Download here: Ep. 120 Darwin Detention Centre escape and Big Oil
Aired on 2SER radio 107.3 FM Sydney 9-9.30am - 2nd September 2010
Presented by Tessa Dowdell and Jessica Minshall
DARWIN DETENTION CENTRE ESCAPE
Wednesday Morning - 92 detainees broke through two 11 000 volt electric fences before being held by police on the side of the Stuart Highway near Darwin where they sat in protest. The asylum seekers were pleaing for protection after years of being shuffled back and forth in the detention centre cycle.
They were not offered food, water or sunscreen as they sat in unshaded heat, with immigration department spokesperson Sandi Logan claiming that this was, quote: "part of the negotiation strategy".
Tessa spoke with Ian Rintoul from the Refugee Action Coalition.
BP GULF OIL SPILL PROTESTS CONTINUING
This week in San Francisco, on the 5th Anniversary of Hurricane Katrina, a coalition of naitonal, regional and local groups marched and blockaed the offices of Chevron and BP and the Environmental Protection Agency. They called for Big Oil to stop environmental damage and devastation - and sought compensation to be paid to 'all impacted communities' affected by the industry.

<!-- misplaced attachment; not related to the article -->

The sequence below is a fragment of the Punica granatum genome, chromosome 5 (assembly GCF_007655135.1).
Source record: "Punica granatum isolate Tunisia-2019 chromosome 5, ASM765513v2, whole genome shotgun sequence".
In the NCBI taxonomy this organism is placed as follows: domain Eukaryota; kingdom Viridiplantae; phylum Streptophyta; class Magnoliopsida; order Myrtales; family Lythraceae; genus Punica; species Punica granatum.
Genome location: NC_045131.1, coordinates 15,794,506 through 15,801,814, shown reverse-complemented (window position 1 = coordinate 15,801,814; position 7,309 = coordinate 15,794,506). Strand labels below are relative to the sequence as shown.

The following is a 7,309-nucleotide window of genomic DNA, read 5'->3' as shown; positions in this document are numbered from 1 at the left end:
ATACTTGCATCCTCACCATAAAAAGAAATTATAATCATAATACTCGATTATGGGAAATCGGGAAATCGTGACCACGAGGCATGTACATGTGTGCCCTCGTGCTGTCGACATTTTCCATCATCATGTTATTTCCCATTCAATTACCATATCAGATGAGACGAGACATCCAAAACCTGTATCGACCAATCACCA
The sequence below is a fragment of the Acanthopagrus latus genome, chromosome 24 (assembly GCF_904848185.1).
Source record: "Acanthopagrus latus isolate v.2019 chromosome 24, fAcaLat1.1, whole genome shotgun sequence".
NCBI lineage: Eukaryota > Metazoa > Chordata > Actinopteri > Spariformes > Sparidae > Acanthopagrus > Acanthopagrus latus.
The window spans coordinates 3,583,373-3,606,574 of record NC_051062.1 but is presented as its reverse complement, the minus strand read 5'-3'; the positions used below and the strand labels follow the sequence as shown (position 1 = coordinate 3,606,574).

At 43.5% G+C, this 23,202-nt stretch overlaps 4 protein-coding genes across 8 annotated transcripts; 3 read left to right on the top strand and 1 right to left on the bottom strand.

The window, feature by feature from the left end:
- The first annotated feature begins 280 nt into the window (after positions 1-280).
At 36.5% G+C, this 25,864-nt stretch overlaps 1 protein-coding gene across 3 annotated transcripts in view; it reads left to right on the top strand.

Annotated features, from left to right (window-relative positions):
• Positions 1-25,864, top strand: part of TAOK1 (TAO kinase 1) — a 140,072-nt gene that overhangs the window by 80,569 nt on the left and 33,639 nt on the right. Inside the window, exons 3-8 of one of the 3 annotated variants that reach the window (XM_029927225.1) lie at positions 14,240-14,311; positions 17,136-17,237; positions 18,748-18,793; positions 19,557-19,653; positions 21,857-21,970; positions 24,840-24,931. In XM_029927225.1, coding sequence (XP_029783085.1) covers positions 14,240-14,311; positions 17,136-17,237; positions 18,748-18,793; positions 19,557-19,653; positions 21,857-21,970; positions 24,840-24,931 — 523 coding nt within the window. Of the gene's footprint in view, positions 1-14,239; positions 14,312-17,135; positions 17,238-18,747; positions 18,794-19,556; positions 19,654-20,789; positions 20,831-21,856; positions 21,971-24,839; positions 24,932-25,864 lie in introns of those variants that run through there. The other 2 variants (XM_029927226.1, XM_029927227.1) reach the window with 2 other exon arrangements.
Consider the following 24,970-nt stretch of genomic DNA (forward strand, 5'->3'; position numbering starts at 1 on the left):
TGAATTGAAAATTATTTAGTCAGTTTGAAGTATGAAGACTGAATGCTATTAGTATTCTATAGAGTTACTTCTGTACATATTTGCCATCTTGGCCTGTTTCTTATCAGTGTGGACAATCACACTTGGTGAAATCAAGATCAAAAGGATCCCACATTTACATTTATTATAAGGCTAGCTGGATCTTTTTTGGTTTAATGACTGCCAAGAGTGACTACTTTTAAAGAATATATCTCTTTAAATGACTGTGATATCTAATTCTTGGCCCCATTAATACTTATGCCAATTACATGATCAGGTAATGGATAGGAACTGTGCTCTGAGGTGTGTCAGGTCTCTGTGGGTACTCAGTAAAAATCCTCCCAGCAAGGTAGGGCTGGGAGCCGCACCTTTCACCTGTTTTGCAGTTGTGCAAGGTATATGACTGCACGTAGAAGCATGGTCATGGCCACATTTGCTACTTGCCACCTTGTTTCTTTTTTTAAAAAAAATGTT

We spoke with Konrad Fisher, who works with the Mobilisation for Climate Justice West group.
With the sun rising on an unprecedented Arctic oil rush, four Greenpeace campaigners successfully halted operations at the Baffin Bay oil rig off the coast of Greenland. The activists were suspended in hanging tents for two days.
Tessa Dowdell interviews Leila Dean from Greenpeace, floating nearby in the Arctic aboard the Esperanza.
COURT RESULT FOR COP15 CLIMATE DEMONSTRATORS
Australian Natasha Verco and American Noah Weiss were accused of having planned violence agains th police, disturbance of public order and vandalism during COP15 in Copenhagen last December. These are the charges, that could have led to several years of prison and deportation. The Copenhagen City Court this week ruled that they are innocent.
The Klima Kollectiv says: The charges didn't stand in court and the verdict discredits the violent methods adopted by police during the climate summit, when politically active people were denied their democratic right to criticise the climate negotiations.